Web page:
Junk Man: Revolution, Complicity, and Art

Have traditional liberal institutions such as education, religion, labor, and the arts stopped challenging corporate powers and, instead, joined them? Yes, says Pulitzer Prize winner Chris Hughes.

In Death of the Liberal Class, Pulitzer Prize-winning journalist Chris Hedges argues that liberals have “conceded too much to the power elite.” In other words, traditional liberal institutions such as education, religion, labor, and the arts have stopped challenging corporate powers and, instead, joined them. It’s a powerful and often depressing argument, especially when Hedges probes fields usually condemned for their “liberal” and “revolutionary” tendencies, such as art. Hedges raises the old question of what is art in a different way, asking if art is creative expressions that free the mind, what do we call creative works that support the status quo? Junk, Hedges would most likely answer, giving some surprising examples of famous “junk men” in American art.


Hedges juxtaposes two exhibitions he saw at the MoMA—the 2009-2010 special exhibition Bauhaus 1919-1933: Workshops for Modernity and the museum’s permanent collection of American post-war art. Whereas the German Bauhaus pieces embodied “an artistic movement that was… integrated into social democracy and sought to eradicate the barriers between craftspeople and artists,” Hedges writes, the American art was “a dreary example of flat, sterile, and self-referential junk.” Abstract Expressionism, Pop Art, and Minimalism—the three main movements of American Art in the second half of the 20th century—all served as apolitical eye candy feeding the interests of the rich.

Although he began with revolutionary ideals, Jackson Pollock began painting “for the man” when works such as One: Number 31, 1950 (from 1950; shown above) started raking in the dough. “Museums and their arrogant curators appointed themselves as the arbiters of high culture,” Hedges accuses in his typical pull-no-punches style. “These liberal institutions ruthlessly filtered out artistic expression that confronted or exposed the darker side of the power elite.” Mesmerized by the trappings of success, Pollock (and Andy Warhol and the Minimalists after him) bought into the hedonistic, feel-good culture that Hedges claims serves as the opiate of the masses dealt by the powerful to keep the powerless in line. Pollock converted from antagonism to complicity faster than the car he drove to his fatal end.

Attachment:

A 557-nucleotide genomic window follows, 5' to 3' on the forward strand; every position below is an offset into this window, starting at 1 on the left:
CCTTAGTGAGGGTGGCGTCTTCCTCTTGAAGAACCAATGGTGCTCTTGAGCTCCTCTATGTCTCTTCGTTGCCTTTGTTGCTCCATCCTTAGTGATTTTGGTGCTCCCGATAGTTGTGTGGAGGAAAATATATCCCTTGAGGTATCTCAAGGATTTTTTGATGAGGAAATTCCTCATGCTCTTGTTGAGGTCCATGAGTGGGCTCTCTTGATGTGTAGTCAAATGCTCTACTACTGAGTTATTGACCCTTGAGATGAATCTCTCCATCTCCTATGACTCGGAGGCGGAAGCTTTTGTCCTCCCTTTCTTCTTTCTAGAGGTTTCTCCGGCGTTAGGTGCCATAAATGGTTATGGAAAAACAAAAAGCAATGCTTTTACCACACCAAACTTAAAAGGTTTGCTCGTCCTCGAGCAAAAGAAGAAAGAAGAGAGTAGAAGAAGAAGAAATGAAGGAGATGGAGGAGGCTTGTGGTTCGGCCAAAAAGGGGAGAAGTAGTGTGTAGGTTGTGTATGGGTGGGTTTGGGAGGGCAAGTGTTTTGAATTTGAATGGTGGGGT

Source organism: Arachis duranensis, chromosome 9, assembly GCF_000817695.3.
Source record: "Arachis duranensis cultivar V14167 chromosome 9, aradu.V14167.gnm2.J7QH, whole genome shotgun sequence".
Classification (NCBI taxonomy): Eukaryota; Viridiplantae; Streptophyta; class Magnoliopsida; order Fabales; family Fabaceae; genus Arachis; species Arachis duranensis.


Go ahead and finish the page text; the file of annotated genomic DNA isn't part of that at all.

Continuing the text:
What made Hedges argument ring even louder in my head was the revolution circling the globe right now. If democracy comes to those countries, can capitalism and corporate control be far behind? Artists in these countries are capturing the revolutionary spirit in their chosen medium, but will that spirit be squashed when those artists hit the big time? Now that the Jasmine Revolution seems to have reached China, will artists such as Ai Weiwei stand with the rebels or the power? Ai once went into exile for his actions, but more recently acted as consultant on the Beijing National Stadium (aka, the “Bird’s Nest”) for the 2008 Olympics, the Chinese government’s public relations push for the 21st century. The Political Pop and Cynical Realism movements in contemporary Chinese art have taken previously apolitical genres and made them politically relevant. But will Yue Minjun—painter of the famous smiling faces masking the pain of anonymity under government repression—be smiling for a different reason once fame and fortune take hold? It remains to be seen if these artists can remain revolutionaries once the establishment embraces them. The Faustian bargain taken by Pollock and others will be offered again and again, with the ultimate price being the social value of the art itself.

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